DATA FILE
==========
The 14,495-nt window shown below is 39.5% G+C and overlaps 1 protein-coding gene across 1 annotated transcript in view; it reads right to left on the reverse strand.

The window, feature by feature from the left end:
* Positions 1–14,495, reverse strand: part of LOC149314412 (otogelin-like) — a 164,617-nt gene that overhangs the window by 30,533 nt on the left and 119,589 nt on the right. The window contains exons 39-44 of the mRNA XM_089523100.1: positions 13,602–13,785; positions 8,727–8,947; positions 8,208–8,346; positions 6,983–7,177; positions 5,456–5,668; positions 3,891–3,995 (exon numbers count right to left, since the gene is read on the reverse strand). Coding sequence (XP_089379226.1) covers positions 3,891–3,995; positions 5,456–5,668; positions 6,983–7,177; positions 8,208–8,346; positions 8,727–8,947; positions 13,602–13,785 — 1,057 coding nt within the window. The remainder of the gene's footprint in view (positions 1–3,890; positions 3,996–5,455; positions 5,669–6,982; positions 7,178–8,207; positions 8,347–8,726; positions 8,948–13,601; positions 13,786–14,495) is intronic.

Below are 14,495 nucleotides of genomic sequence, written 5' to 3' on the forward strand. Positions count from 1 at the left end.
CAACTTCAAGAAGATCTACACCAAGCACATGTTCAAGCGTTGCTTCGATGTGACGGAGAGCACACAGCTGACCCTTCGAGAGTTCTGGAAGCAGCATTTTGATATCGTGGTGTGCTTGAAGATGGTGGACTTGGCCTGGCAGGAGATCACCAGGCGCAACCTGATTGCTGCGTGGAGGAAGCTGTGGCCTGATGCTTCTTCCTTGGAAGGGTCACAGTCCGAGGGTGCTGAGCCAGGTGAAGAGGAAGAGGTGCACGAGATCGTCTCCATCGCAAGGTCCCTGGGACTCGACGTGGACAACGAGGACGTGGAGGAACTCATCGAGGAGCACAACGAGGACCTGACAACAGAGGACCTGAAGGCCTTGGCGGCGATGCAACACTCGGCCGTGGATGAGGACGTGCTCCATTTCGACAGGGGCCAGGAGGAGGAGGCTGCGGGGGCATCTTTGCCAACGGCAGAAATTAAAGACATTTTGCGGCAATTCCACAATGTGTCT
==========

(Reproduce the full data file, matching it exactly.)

The 14,495-nt window shown below is 39.5% G+C and overlaps 1 protein-coding gene across 1 annotated transcript in view; it reads right to left on the reverse strand.

The window, feature by feature from the left end:
* Positions 1–14,495, reverse strand: part of LOC149314412 (otogelin-like) — a 164,617-nt gene that overhangs the window by 30,533 nt on the left and 119,589 nt on the right. The window contains exons 39-44 of the mRNA XM_089523100.1: positions 13,602–13,785; positions 8,727–8,947; positions 8,208–8,346; positions 6,983–7,177; positions 5,456–5,668; positions 3,891–3,995 (exon numbers count right to left, since the gene is read on the reverse strand). Coding sequence (XP_089379226.1) covers positions 3,891–3,995; positions 5,456–5,668; positions 6,983–7,177; positions 8,208–8,346; positions 8,727–8,947; positions 13,602–13,785 — 1,057 coding nt within the window. The remainder of the gene's footprint in view (positions 1–3,890; positions 3,996–5,455; positions 5,669–6,982; positions 7,178–8,207; positions 8,347–8,726; positions 8,948–13,601; positions 13,786–14,495) is intronic.

Below are 14,495 nucleotides of genomic sequence, written 5' to 3' on the forward strand. Positions count from 1 at the left end.
CAACTTCAAGAAGATCTACACCAAGCACATGTTCAAGCGTTGCTTCGATGTGACGGAGAGCACACAGCTGACCCTTCGAGAGTTCTGGAAGCAGCATTTTGATATCGTGGTGTGCTTGAAGATGGTGGACTTGGCCTGGCAGGAGATCACCAGGCGCAACCTGATTGCTGCGTGGAGGAAGCTGTGGCCTGATGCTTCTTCCTTGGAAGGGTCACAGTCCGAGGGTGCTGAGCCAGGTGAAGAGGAAGAGGTGCACGAGATCGTCTCCATCGCAAGGTCCCTGGGACTCGACGTGGACAACGAGGACGTGGAGGAACTCATCGAGGAGCACAACGAGGACCTGACAACAGAGGACCTGAAGGCCTTGGCGGCGATGCAACACTCGGCCGTGGATGAGGACGTGCTCCATTTCGACAGGGGCCAGGAGGAGGAGGCTGCGGGGGCATCTTTGCCAACGGCAGAAATTAAAGACATTTTGCGGCAATTCCACAATGTGTCT